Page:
A Norfolk Southern train came off the tracks in North Carolina over the weekend, less than a month after a derailment by the same company triggered ongoing fears of contamination in Ohio.
The company said that two front wheels on one of 132 cars on a freight train came off the tracks in Lexington, North Carolina on Saturday, but the car stayed upright, WFMY reported. Officials reported no hazmat situation, injuries to crew, or other danger to the public.
“While this was technically a single-car derailment, it was only one set of the car’s trucks. The car itself is upright and not completely off the tracks. We are making repairs and setting the wheels back on the track and sending the train on its way,” a Norfolk Southern spokesperson said, according to WITN.
The cause of the incident was not immediately clear.
The latest Norfolk Southern mishap comes weeks after a large derailment and subsequent chemical release near East Palestine, Ohio. Dozens of Norfolk Southern cars derailed there on Feb. 3, and days later, chemicals in several cars were deliberately burned in a huge smoke plume, triggering fears of air and water contamination.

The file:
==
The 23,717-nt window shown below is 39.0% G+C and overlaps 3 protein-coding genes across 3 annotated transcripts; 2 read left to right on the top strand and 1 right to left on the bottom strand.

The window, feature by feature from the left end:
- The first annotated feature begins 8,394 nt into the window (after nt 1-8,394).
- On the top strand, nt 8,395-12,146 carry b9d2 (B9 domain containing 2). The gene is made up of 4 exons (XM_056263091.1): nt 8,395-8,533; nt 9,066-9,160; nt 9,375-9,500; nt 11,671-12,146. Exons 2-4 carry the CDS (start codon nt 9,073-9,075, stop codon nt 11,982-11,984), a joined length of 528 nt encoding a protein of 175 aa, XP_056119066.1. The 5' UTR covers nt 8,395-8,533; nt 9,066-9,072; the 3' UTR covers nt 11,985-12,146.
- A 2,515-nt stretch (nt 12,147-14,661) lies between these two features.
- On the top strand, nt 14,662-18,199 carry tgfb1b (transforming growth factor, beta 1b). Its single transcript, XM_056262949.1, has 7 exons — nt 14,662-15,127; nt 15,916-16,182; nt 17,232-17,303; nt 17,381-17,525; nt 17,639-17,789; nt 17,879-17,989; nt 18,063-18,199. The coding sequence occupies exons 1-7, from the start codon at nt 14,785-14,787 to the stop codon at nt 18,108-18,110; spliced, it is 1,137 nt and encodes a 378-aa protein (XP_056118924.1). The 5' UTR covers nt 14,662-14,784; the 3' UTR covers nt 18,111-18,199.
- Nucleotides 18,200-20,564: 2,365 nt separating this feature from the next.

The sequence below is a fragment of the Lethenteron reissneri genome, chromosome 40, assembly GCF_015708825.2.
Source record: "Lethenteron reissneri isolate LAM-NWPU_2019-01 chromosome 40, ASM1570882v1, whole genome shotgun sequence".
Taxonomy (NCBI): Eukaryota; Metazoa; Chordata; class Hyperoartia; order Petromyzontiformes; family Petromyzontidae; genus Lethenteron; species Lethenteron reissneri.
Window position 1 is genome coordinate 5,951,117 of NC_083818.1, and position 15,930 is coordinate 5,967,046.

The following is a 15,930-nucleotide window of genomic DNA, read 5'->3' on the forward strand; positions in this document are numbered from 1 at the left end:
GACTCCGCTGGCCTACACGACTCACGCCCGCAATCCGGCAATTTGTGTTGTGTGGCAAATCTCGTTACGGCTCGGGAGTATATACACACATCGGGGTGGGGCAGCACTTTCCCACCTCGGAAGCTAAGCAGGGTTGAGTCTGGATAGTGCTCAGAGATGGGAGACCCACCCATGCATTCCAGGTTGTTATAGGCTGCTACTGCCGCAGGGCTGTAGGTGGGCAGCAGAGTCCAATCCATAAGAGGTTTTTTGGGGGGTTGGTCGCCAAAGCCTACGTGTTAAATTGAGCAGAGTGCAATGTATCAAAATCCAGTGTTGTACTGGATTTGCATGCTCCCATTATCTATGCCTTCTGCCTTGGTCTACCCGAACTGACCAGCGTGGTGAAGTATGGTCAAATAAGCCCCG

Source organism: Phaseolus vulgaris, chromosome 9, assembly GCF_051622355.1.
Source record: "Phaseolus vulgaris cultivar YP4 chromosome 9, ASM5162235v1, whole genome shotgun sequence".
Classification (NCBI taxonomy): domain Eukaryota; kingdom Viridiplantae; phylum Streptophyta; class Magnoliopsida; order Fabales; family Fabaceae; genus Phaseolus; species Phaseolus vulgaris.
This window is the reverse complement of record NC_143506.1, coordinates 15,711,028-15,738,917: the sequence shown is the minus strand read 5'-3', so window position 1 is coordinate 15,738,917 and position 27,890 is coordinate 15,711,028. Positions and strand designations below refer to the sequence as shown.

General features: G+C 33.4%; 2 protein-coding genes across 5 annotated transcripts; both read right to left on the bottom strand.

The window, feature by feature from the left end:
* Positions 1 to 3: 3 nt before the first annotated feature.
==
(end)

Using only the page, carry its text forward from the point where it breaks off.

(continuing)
Since then, other train derailments have made headlines: a train carrying hazardous materials went off the tracks in Michigan, hazmat responded to the derailment of dozens of cars in Nebraska, and there have been at least two other derailments in Splendora, Texas and Enoree, South Carolina.
Derailments are the most common type of train accident and occurred an average of 1,705 times a year between 1990 and 2021, according to federal data.
In the past 10 years, about 10 to 20 train derailments a year have involved the release of hazardous materials, Allan Zarembski, director of the Railway Engineering and Safety Program at University of Delaware, told the Poynter Institute.
This was a breaking news story. The details were periodically updated as more information became available.